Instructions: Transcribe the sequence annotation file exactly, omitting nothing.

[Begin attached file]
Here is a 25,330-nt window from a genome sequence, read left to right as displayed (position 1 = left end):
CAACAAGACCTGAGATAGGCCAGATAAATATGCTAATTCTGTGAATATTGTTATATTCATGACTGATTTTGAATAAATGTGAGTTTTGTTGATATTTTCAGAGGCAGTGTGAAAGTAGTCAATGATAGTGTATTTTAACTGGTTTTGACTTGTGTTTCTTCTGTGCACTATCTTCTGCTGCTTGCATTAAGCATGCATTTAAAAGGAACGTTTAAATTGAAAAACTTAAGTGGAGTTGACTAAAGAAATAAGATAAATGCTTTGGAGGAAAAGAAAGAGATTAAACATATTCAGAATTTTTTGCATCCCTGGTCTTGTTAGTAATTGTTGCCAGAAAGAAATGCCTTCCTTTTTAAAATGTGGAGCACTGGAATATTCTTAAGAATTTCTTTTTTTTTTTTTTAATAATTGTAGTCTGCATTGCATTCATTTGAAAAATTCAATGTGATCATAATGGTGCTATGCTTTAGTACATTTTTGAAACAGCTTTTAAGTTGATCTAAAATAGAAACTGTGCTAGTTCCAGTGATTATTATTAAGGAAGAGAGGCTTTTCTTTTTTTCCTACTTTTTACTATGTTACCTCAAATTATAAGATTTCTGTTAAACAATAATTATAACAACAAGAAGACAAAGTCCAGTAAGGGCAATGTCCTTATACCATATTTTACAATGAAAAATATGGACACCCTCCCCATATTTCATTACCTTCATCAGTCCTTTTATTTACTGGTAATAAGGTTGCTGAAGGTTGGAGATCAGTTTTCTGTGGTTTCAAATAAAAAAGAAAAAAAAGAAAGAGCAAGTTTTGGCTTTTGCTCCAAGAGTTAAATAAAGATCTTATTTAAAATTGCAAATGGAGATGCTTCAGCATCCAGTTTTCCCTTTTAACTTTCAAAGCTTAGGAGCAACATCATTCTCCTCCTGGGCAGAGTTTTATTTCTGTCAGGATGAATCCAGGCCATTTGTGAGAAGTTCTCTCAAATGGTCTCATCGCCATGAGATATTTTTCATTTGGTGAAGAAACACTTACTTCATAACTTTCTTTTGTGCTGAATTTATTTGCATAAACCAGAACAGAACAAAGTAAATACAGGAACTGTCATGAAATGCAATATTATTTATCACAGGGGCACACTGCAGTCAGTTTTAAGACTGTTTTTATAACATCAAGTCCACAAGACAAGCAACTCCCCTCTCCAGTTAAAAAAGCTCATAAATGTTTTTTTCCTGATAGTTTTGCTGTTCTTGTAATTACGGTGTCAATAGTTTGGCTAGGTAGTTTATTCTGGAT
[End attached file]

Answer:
Here is a 25,330-nt window from a genome sequence, read left to right as displayed (position 1 = left end):
CAACAAGACCTGAGATAGGCCAGATAAATATGCTAATTCTGTGAATATTGTTATATTCATGACTGATTTTGAATAAATGTGAGTTTTGTTGATATTTTCAGAGGCAGTGTGAAAGTAGTCAATGATAGTGTATTTTAACTGGTTTTGACTTGTGTTTCTTCTGTGCACTATCTTCTGCTGCTTGCATTAAGCATGCATTTAAAAGGAACGTTTAAATTGAAAAACTTAAGTGGAGTTGACTAAAGAAATAAGATAAATGCTTTGGAGGAAAAGAAAGAGATTAAACATATTCAGAATTTTTTGCATCCCTGGTCTTGTTAGTAATTGTTGCCAGAAAGAAATGCCTTCCTTTTTAAAATGTGGAGCACTGGAATATTCTTAAGAATTTCTTTTTTTTTTTTTTAATAATTGTAGTCTGCATTGCATTCATTTGAAAAATTCAATGTGATCATAATGGTGCTATGCTTTAGTACATTTTTGAAACAGCTTTTAAGTTGATCTAAAATAGAAACTGTGCTAGTTCCAGTGATTATTATTAAGGAAGAGAGGCTTTTCTTTTTTTCCTACTTTTTACTATGTTACCTCAAATTATAAGATTTCTGTTAAACAATAATTATAACAACAAGAAGACAAAGTCCAGTAAGGGCAATGTCCTTATACCATATTTTACAATGAAAAATATGGACACCCTCCCCATATTTCATTACCTTCATCAGTCCTTTTATTTACTGGTAATAAGGTTGCTGAAGGTTGGAGATCAGTTTTCTGTGGTTTCAAATAAAAAAGAAAAAAAAGAAAGAGCAAGTTTTGGCTTTTGCTCCAAGAGTTAAATAAAGATCTTATTTAAAATTGCAAATGGAGATGCTTCAGCATCCAGTTTTCCCTTTTAACTTTCAAAGCTTAGGAGCAACATCATTCTCCTCCTGGGCAGAGTTTTATTTCTGTCAGGATGAATCCAGGCCATTTGTGAGAAGTTCTCTCAAATGGTCTCATCGCCATGAGATATTTTTCATTTGGTGAAGAAACACTTACTTCATAACTTTCTTTTGTGCTGAATTTATTTGCATAAACCAGAACAGAACAAAGTAAATACAGGAACTGTCATGAAATGCAATATTATTTATCACAGGGGCACACTGCAGTCAGTTTTAAGACTGTTTTTATAACATCAAGTCCACAAGACAAGCAACTCCCCTCTCCAGTTAAAAAAGCTCATAAATGTTTTTTTCCTGATAGTTTTGCTGTTCTTGTAATTACGGTGTCAATAGTTTGGCTAGGTAGTTTATTCTGGAT